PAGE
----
With the topic of queer representation on TV fresh on my mind this week after just reading Denis M. Provencher’s “Sealed with a Kiss” chapter in The Sitcom Reader, news of a Canadian transgender sitcom called The Switch coming to the United States caught my attention.
The popular thirty-minute comedy features mostly transgender characters played by transgender actors and will be available to Americans via VOD and digital platforms in August. Although I have not yet seen this sitcom, I already have some thoughts about it that I would like to share with you all.
First, I am a bit confused by the majority of the characters being transgender, as this seems to show a lack of diversity right off the bat. If the sitcom aims to break down conventional standards, shouldn’t it represent an integrated group of various individuals? I am not suggesting that it needs so few transgender characters as in Orange is the New Black, but providing a more diverse crowd would be more realistic, in my opinion. Showing a gang of only transgender people conveys that they only find friendship and support in each other rather than in other straight or queer individuals in the community.
Second, the sitcom is only coming to our country through digital streaming. This means that it will not be available to a huge population on cable television, probably because no mainstream network is prepared to show something like it. Digital streaming on the Internet serves as a space where avant-garde content can be shown without the need for traditional approval and censorship. As a millennial in 2017, I do believe that we live in a post-binary world, but I think that prime-time television will continue to be hesitant to show something like The Switch “so as not to offend the ‘viewing American majority’ or commercial television sponsors” (Provencher).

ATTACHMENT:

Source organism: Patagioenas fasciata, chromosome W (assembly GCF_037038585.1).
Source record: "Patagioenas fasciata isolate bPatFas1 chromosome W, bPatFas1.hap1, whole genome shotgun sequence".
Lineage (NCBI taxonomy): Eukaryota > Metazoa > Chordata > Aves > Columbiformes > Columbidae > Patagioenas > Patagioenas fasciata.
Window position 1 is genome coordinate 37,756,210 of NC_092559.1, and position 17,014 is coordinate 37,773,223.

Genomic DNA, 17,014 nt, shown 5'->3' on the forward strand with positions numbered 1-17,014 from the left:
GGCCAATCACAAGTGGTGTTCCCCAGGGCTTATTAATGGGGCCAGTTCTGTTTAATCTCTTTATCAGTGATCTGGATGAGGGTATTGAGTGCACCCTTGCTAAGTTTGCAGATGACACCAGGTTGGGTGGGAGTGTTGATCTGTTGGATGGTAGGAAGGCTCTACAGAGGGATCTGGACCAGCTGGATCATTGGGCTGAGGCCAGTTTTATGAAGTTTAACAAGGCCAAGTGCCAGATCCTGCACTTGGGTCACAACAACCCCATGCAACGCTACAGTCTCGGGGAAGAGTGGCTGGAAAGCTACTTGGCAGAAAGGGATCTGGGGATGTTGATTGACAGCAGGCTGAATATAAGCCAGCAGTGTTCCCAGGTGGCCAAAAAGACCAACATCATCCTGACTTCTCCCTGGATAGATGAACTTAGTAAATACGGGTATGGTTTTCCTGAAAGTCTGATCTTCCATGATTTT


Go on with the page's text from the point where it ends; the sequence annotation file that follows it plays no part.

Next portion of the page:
Finally, after watching the promotional video, it appears that most of the drama for the main character, Sü, has to do with her boyfriend or roommate. This makes me wonder if this sitcom will solely present heteronormative narratives like Will and Grace, instead of venturing into queer issues or tackling representation of transnormative narratives. I hope that the characters are not just reproduced as heteronormative figures, because this conveys that they must participate in heteronormative settings to find a sense of “normalcy” or “belonging”.
As Provencher says, “the production and reproduction of queer images is truly the only means by which to neutralize compulsory heterosexuality”, so sitcoms that represent the lives of transgender people and their lifestyles are needed today to breakdown conventional ideology. Best case scenario, The Switch will pave the way for the “next generation” of commercial television shows that Provencher calls for, ones that will attempt to “open new doors” by bravely attempting to represent non-hetero narratives in more “queerly visible ways”.
Regardless, the characters look quirky and fun, and I definitely want to watch these six episodes when they become available. Check out the article and promotional video here.